polynomial ring over a field

Theorem.  The polynomial ringMathworldPlanetmath over a field is a Euclidean domainMathworldPlanetmath.

Proof.  Let K[X] be the polynomial ring over a field K in the indeterminate X.  Since K is an integral domainMathworldPlanetmath and any polynomial ring over integral domain is an integral domain, the ring K[X] is an integral domain.

The degree ν(f), defined for every f in K[X] except the zero polynomialMathworldPlanetmathPlanetmath, satisfies the requirements of a Euclidean valuation in K[X].  In fact, the degrees of polynomials are non-negative integers.  If f and g belong to K[X] and the latter of them is not the zero polynomial, then, as is well known, the long divisionf/g  gives two unique polynomialsMathworldPlanetmathPlanetmath q and r in K[X] such that


where  ν(r)<ν(g)  or  r is the zero polynomial.  The second property usually required for the Euclidean valuation, is justified by


The theorem implies, similarly as in the ring of the integers, that one can perform in K[X] a Euclid’s algorithm which yields a greatest common divisorMathworldPlanetmathPlanetmath of two polynomials.  Performing several Euclid’s algorithms one obtains a gcd of many polynomials; such a gcd is always in the same polynomial ring K[X].

Let d be a greatest common divisor of certain polynomials.  Then apparently also kd, where k is any non-zero element of K, is a gcd of the same polynomials.  They do not have other gcd’s than kd, for if d is an arbitrary gcd of them, then


i.e. d and d are associatesMathworldPlanetmath in the ring K[X] and thus d is gotten from d by multiplicationPlanetmathPlanetmath by an element of the field K.  So we can write the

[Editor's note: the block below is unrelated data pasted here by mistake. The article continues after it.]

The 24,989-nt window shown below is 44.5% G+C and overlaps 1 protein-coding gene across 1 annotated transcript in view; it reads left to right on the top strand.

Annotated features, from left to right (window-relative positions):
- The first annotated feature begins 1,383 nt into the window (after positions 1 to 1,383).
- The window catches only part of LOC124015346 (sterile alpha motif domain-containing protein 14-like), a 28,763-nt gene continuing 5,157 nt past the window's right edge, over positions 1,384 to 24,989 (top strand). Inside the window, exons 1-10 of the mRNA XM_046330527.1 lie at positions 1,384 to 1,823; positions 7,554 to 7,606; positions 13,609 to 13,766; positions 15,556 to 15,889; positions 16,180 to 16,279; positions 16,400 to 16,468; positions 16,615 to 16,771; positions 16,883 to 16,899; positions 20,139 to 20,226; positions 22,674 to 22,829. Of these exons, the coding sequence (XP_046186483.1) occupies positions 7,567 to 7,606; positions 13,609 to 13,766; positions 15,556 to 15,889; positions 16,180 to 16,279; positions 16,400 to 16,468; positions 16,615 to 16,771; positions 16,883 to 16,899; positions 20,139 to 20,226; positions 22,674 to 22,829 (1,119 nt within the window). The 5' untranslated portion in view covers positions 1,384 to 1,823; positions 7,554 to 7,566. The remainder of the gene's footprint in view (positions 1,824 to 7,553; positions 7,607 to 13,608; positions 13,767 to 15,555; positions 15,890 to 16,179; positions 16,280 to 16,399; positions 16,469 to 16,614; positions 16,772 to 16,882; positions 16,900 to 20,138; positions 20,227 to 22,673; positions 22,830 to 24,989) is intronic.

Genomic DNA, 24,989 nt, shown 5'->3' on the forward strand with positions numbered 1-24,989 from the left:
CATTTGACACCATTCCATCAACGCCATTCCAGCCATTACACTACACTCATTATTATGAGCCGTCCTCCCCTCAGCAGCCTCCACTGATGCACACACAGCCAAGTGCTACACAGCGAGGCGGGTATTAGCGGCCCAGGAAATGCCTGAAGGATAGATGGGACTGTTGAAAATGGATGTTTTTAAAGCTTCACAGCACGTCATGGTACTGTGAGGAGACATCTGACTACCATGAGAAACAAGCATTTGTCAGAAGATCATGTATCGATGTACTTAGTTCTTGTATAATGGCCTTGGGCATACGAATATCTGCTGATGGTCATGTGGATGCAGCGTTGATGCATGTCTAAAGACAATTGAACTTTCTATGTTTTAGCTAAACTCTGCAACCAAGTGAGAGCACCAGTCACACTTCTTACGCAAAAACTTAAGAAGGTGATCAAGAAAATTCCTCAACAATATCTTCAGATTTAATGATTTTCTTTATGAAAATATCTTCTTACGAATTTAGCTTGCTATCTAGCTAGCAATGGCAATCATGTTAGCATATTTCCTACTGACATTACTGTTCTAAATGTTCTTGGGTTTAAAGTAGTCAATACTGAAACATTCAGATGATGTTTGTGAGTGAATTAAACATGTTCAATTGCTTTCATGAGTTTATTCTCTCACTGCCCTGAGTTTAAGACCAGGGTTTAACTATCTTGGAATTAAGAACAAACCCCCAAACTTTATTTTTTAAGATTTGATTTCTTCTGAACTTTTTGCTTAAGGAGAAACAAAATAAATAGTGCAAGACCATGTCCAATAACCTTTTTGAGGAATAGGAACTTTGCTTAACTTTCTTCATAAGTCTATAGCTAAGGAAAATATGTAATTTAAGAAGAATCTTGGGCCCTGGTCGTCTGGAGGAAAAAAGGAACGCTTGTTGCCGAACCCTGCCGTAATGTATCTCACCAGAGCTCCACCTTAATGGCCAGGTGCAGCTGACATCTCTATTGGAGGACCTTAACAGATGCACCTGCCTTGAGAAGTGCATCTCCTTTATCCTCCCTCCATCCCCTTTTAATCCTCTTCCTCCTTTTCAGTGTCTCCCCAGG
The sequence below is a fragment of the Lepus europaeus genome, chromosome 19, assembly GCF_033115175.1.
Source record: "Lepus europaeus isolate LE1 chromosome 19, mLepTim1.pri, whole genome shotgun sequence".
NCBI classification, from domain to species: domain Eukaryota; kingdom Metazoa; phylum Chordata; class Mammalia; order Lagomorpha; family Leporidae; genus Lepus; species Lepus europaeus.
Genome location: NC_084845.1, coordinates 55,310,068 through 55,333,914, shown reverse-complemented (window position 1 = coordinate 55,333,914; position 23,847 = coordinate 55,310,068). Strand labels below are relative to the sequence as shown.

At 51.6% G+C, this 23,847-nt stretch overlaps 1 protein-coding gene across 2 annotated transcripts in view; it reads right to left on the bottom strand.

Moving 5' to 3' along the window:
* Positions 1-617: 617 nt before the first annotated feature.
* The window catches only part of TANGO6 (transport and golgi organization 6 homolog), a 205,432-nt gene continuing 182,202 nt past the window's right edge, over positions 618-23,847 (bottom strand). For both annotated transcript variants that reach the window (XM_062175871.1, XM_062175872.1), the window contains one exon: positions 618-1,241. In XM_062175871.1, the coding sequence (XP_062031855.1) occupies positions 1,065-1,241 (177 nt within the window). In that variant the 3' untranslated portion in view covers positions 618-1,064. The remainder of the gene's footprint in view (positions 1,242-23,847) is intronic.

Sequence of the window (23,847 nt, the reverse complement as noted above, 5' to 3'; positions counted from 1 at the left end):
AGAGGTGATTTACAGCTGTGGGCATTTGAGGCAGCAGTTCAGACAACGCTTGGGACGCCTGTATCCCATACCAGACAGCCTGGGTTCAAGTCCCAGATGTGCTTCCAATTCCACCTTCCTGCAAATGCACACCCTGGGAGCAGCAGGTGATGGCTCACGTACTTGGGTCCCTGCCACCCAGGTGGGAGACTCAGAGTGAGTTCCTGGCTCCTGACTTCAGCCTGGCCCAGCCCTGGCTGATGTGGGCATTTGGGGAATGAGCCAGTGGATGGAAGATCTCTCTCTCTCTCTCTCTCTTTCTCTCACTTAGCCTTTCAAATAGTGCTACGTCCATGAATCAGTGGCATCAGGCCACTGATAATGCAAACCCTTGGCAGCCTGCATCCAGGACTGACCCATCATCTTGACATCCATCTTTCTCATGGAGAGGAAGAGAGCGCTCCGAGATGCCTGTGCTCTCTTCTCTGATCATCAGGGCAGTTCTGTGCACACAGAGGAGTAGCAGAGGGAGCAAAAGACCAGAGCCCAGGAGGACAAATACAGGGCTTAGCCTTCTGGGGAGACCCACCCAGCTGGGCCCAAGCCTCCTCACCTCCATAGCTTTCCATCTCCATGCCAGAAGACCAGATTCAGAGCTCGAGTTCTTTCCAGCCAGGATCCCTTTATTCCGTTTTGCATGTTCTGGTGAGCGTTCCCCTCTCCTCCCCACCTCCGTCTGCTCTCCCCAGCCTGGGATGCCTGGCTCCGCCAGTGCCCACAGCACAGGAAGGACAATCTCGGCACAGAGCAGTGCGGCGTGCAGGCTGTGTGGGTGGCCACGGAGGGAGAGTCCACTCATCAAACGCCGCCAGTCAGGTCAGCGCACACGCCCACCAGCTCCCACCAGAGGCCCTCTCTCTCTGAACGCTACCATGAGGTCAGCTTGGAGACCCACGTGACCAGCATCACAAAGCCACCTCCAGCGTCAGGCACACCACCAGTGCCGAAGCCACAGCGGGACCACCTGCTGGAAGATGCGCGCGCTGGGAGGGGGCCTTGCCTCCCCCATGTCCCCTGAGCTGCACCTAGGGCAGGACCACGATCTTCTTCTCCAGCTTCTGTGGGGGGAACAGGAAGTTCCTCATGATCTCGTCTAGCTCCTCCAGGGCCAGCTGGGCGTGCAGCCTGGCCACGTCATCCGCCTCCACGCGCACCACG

Corollary 1.  The greatest common divisor of polynomials in the ring K[X] is unique up to multiplication by a non-zero element of the field K. The monic (http://planetmath.org/Monic2) gcd of polynomials is unique.

If the monic gcd of two polynomials is 1, they may be called coprimeMathworldPlanetmathPlanetmath.

Using the Euclid’s algorithm as in , one can prove the

Corollary 2.  If f and g are two non-zero polynomials in K[X], this ring contains such polynomials u and v that


and especially, if f and g are coprime, then u and v may be chosen such that  uf+vg=1.

Corollary 3.  If a productMathworldPlanetmath of polynomials in K[X] is divisible by an irreducible polynomialMathworldPlanetmath of K[X], then at least one factor (http://planetmath.org/Product) of the product is divisible by the irreducible polynomial.

Corollary 4.  A polynomial ring over a field is always a principal ideal domainMathworldPlanetmath.

Corollary 5.  The factorisation of a non-zero polynomial, i.e. the of the polynomial as product of irreducible polynomials, is unique up to constant factors in each polynomial ring K[X] over a field K containing the polynomial.  Especially, K[X] is a UFD.

Example.  The factorisations of the trinomialX4-X2-2  into monic irreducible prime factorsMathworldPlanetmathPlanetmath are
(X2-2)(X2+1)  in  [X],
(X2-2)(X+i)(X-i)  in  (i)[X],
(X+2)(X-2)(X2+1)  in  (2)[X],
(X+2)(X-2)(X+i)(X-i)  in  (2,i)[X].

Title polynomial ring over a field
Canonical name PolynomialRingOverAField
Date of creation 2013-03-22 17:42:55
Last modified on 2013-03-22 17:42:55
Owner pahio (2872)
Last modified by pahio (2872)
Numerical id 14
Author pahio (2872)
Entry type Theorem
Classification msc 13F07
Related topic FieldAdjunction
Related topic PolynomialRingOverIntegralDomain
Related topic PolynomialRingWhichIsPID
Defines coprime